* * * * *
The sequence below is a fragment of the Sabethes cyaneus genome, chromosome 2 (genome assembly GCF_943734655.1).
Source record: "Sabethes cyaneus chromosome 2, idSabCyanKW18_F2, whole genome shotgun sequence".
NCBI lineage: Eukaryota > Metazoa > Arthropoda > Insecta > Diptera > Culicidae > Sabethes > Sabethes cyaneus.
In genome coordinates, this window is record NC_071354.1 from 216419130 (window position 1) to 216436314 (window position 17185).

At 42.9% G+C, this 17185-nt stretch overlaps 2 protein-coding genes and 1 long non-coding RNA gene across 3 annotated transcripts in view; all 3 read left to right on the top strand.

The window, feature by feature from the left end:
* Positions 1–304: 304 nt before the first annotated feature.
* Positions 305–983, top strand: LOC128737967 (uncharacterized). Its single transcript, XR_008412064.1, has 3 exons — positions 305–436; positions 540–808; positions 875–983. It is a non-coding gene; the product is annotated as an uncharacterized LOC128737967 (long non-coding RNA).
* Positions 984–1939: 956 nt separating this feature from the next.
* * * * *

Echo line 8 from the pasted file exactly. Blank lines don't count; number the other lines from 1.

* Positions 305–983, top strand: LOC128737967 (uncharacterized). Its single transcript, XR_008412064.1, has 3 exons — positions 305–436; positions 540–808; positions 875–983. It is a non-coding gene; the product is annotated as an uncharacterized LOC128737967 (long non-coding RNA).